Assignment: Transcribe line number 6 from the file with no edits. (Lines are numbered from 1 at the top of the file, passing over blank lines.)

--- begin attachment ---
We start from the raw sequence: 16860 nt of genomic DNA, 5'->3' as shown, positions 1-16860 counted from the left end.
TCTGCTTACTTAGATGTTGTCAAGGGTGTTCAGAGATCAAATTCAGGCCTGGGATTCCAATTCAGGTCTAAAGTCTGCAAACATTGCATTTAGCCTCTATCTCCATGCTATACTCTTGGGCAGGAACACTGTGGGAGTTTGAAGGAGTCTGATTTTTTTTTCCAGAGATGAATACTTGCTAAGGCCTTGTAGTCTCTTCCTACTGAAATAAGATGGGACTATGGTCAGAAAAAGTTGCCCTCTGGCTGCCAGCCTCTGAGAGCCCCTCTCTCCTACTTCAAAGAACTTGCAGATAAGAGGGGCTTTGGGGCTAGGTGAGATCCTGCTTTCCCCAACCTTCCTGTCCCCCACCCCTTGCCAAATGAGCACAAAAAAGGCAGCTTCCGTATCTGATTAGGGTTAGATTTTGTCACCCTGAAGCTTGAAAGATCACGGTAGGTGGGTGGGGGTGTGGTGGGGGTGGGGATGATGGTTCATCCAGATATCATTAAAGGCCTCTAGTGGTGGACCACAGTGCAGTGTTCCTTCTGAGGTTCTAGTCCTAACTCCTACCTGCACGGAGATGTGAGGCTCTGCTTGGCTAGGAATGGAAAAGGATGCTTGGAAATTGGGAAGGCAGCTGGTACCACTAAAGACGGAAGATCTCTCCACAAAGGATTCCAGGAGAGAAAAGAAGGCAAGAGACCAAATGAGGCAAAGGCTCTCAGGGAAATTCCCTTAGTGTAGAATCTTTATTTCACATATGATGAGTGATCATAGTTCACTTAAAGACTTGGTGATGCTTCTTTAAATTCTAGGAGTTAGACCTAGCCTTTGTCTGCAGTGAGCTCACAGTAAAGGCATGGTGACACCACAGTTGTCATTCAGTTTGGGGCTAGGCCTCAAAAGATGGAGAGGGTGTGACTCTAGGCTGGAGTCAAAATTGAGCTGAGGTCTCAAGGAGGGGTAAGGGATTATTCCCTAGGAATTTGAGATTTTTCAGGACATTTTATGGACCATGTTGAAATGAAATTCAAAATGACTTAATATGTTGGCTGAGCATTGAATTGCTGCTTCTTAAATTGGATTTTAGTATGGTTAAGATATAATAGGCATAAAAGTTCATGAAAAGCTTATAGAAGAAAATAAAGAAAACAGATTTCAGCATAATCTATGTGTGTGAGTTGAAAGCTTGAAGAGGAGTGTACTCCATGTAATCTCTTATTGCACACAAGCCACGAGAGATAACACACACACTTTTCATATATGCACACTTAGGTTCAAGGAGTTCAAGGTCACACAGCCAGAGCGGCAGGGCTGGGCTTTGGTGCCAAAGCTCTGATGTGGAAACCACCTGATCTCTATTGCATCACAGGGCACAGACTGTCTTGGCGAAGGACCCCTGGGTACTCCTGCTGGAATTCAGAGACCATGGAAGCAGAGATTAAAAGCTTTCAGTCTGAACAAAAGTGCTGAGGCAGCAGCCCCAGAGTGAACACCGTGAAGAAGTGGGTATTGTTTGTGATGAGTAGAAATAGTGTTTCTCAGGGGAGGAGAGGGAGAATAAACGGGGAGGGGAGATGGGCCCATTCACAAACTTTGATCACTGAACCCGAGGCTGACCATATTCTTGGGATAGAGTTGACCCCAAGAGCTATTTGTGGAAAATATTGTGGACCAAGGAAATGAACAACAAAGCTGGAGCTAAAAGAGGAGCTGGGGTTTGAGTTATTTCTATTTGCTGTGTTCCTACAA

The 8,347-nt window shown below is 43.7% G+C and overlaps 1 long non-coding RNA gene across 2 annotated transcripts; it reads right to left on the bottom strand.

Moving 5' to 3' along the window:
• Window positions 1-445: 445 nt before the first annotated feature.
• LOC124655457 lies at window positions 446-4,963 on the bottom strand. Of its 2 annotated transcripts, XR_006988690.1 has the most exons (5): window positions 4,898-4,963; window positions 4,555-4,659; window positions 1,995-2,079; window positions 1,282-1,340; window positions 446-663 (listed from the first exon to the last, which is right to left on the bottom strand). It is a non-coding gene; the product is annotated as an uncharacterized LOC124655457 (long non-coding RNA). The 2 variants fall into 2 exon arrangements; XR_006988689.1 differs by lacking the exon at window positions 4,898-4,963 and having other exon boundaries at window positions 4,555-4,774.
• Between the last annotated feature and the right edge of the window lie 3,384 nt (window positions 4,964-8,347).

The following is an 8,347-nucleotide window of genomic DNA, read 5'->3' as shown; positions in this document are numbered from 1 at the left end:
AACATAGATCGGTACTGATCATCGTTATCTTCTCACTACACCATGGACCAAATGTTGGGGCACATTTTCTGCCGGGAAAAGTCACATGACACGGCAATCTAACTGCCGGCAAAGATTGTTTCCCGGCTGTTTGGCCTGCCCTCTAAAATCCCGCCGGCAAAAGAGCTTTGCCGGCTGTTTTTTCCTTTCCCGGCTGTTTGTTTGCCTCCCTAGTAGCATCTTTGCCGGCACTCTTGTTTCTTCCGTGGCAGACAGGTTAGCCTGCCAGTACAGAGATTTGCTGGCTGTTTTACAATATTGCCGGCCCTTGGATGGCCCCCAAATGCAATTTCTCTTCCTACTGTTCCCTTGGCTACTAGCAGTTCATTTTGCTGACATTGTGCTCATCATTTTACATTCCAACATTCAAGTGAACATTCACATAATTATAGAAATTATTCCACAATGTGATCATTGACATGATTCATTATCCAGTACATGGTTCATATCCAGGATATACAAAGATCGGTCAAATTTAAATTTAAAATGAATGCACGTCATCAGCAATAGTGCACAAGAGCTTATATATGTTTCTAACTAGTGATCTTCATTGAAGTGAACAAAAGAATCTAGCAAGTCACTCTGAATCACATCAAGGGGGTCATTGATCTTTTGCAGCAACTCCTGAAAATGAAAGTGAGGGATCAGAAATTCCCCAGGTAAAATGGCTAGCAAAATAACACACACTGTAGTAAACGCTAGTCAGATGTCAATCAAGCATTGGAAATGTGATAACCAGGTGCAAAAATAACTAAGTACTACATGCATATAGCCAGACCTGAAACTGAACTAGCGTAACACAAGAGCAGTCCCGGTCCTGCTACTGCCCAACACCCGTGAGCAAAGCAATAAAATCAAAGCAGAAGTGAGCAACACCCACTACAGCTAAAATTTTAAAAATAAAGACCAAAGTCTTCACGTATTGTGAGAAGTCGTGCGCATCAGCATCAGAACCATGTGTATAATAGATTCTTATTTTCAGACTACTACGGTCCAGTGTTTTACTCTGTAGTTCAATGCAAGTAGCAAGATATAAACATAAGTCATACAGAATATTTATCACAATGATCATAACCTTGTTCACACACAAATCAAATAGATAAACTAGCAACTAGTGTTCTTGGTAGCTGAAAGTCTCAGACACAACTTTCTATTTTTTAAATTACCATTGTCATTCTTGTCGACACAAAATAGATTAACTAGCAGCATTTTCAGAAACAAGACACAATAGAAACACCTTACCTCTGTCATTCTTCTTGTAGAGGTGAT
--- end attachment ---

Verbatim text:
• LOC124655457 lies at window positions 446-4,963 on the bottom strand. Of its 2 annotated transcripts, XR_006988690.1 has the most exons (5): window positions 4,898-4,963; window positions 4,555-4,659; window positions 1,995-2,079; window positions 1,282-1,340; window positions 446-663 (listed from the first exon to the last, which is right to left on the bottom strand). It is a non-coding gene; the product is annotated as an uncharacterized LOC124655457 (long non-coding RNA). The 2 variants fall into 2 exon arrangements; XR_006988689.1 differs by lacking the exon at window positions 4,898-4,963 and having other exon boundaries at window positions 4,555-4,774.